Tuesday, March 6, 2012

Homophobic Bullying Comes Home

Hubby Dearest and I question ourselves as parents on most days, and we all know I probably have the most anxiety about it. However, in one area in particular, we are proud of our efforts. Our Darling Daughter is NOT a bully. She knows that there is a zero tolerance for meanness in our house.

My zero tolerance rule got bent yesterday, though, because my teary-eyed beauty begged me NOT to call the parents of the two teens who were harassing my girl in class. Instead, I had to resort to violently cleaning our living room to assuage my anger and frustration. I did however take breaks long enough to come tell DD about my latest witty comeback for her to use "next time." It was tough; how do you come back from a snide comment and your wit does not stoop to their insulting level? What can you say to a bully that maintains your cool points and yet puts them in their place without invoking violence or being disrespectful to others?

This past weekend, Darling Daughter finally got her year-long wish; I took her to get her hair cut and she could have it as short as she wanted. Having had short hair for almost 20 years, I know the upkeep, the upsides and the downsides to having a short do. We had discussed it till it was glue, so to speak. DD did it, and I was both completely thrilled it turned out so flippin' cute and completely jealous that she was instantly the cutest short pixie cut I had ever seen. She's a classic beauty so I should have known she would pull off the pixie perfectly.

Nevertheless, the hair was definitely the main attraction for the weekend. Complements were pouring in from friends, family and, to her father and my dismay, handfuls of male teens. I have definitely stepped up my search for the perfect metal baseball bat :-). As DD has told me that as the mama my opinion doesn't matter a hill of beans, the big test,  would be DD's first day back at school.

I was shopping for cleaning supplies for the big spring clean when hubby dearest sent me the text that the school had called. DD had left her science class crying because a boy asked her if she was "going lezbo on us." ANGER bubbled up so fast in me that I might have let one of the big dirty words fly. I called DD to check on her. After telling her that the school had called, she said, "I did NOT leave class crying; I wouldn't cry over C0##!%. He's just mean!" Whew! I told her I would be home soon and that I was proud of her. DD's teacher seemed relieved as well when I told her that DD was okay and not weeping in the least. It turns out there was a girl whom DD had thought was her friend who started it with comments about CANCER and HOMOSEXUALITY. The boy, whom had been a friend as well, joined in too. Haters gotta hate, I guess. DD did tell me that they were the only negatives in a multitude of positive support from classmates. She only cried when she was afraid I would cause problems by contacting the kids' parents.

Like I said earlier, I spent the whole evening and most of last night thinking. Probably over-thinking. In addition to witty comebacks like, "No, but I might be able introduce you to someone if you're interested" and "Even if I were, I wouldn't be interested in you because you are a shallow bigot," I really thought about homophobia among teens. We have always told DD that whoever she falls in love with, it needs to be a connection of the mind and heart; gender does not matter as long as she is loved and respected.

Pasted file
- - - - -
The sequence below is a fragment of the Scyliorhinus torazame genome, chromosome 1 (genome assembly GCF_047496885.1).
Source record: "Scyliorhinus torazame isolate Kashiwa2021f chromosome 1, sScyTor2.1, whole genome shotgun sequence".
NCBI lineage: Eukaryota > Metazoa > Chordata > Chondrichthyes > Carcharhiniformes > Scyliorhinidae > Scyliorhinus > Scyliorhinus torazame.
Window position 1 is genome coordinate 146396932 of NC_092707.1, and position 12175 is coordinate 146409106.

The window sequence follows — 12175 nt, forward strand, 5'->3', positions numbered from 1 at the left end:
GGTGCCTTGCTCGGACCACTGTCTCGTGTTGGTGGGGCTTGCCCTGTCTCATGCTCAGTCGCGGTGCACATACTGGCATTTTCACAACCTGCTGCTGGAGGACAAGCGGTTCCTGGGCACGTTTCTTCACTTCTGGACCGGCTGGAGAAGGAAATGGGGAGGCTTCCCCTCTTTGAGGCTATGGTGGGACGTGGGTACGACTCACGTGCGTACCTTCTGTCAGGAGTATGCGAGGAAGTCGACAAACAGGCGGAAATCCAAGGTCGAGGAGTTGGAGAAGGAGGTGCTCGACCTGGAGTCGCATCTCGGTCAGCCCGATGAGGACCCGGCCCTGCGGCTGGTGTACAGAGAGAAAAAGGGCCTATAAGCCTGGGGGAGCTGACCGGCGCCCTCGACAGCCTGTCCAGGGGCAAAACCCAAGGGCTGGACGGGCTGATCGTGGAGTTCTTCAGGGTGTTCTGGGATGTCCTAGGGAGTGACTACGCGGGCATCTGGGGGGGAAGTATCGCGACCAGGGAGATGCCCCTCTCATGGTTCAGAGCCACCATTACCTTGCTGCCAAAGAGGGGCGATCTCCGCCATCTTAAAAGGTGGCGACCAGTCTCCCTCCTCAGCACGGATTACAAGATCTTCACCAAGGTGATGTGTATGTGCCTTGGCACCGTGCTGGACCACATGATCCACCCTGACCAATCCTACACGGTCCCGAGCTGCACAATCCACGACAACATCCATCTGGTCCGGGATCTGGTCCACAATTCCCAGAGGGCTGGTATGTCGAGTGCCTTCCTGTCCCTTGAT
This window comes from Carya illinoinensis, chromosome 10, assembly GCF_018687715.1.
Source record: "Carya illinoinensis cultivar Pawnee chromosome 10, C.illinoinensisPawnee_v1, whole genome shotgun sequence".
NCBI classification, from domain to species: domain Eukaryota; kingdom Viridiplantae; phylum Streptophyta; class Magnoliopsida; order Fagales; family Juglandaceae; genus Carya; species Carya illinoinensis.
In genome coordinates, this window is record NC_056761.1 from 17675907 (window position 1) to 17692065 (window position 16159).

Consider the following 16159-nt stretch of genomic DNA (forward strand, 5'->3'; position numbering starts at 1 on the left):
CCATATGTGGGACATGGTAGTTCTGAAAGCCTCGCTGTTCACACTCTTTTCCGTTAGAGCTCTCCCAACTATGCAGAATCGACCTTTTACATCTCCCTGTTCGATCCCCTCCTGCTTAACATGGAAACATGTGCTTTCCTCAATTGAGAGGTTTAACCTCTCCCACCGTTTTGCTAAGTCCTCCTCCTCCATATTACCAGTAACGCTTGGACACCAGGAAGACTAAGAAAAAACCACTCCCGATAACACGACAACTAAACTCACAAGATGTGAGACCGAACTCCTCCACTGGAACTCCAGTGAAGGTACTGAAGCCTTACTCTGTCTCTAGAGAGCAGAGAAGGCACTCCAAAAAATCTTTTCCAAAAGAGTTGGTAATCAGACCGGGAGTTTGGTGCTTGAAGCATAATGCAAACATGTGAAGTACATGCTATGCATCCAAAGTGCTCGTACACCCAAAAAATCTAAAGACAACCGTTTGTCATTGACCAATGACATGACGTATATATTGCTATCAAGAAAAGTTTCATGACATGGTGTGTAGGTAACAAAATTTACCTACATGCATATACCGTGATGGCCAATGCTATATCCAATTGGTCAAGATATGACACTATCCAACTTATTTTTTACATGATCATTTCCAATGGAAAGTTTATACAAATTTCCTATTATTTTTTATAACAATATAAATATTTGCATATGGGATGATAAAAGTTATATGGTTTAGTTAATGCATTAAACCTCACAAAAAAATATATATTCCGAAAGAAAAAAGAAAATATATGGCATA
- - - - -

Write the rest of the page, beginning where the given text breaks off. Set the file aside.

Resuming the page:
I wasn't surprised by the research I found on the subject of homophobic bullying but was no less appalled. According to a 2009 study by the Gay, Lesbian and Straight Education Network, "Texas schools were not safe for many lesbian, gay, bisexual and transgender (LGBT) secondary school students. In addition, many LGBT students in Texas did not have access to important school resources, such as Gay-Straight Alliances, and were not protected by comprehensive bullying/harassment school policies." 

The reports also listed the following disturbing facts in its findings:

  • Nearly all students heard "gay" used in a negative way ("that’s so gay") and about 9 in 10 heard other homophobic remarks ("fag" or "dyke") regularly at school.
  • The majority of students experienced verbal harassment (called names or threatened): just under 9 in 10 because of their sexual orientation and nearly 2 in 3 because of the way they expressed their gender.
  • Many also experienced physical harassment and physical assault: about 3 in 10 were physically harassed (pushed or shoved) because of the way they expressed their gender and nearly 1 in 4 was physically assaulted (punched, kicked or injured with a weapon) because of their sexual orientation.
A majority of students never reported this abuse either. In fact DD probably would not have told on her fellow classmates. Two brave girls who witnessed her harassment DID report it though, and for them I am thankful. Because of their concern, the teacher was able to address it, I was able to talk to our darling girl child, and we are all now very aware of some on-going teen ugliness in that class.

I have agreed not to get involved at this time because DD wants to handle this her way. She forgives and moves on much more easily than I do. I learn from her every day in every way about dignity and grace. If there is a "next time," I am in, it is on, gang way and all that other pump-you-up crap. I have a theme song playing in my head and Rockey doesn't hold a candle to this mama bear on a rampage!

1 comment:

  1. Sometimes the word tolerance is treated like a dirty word. It is the one gift every parent should give their child. Sadly you cannot teach what you do not recognize. Jealousy seems to be as much the motivator for that attack as ignorance. Darby was probably knocking everyone elses' socks off and the perptrator wanted center stage.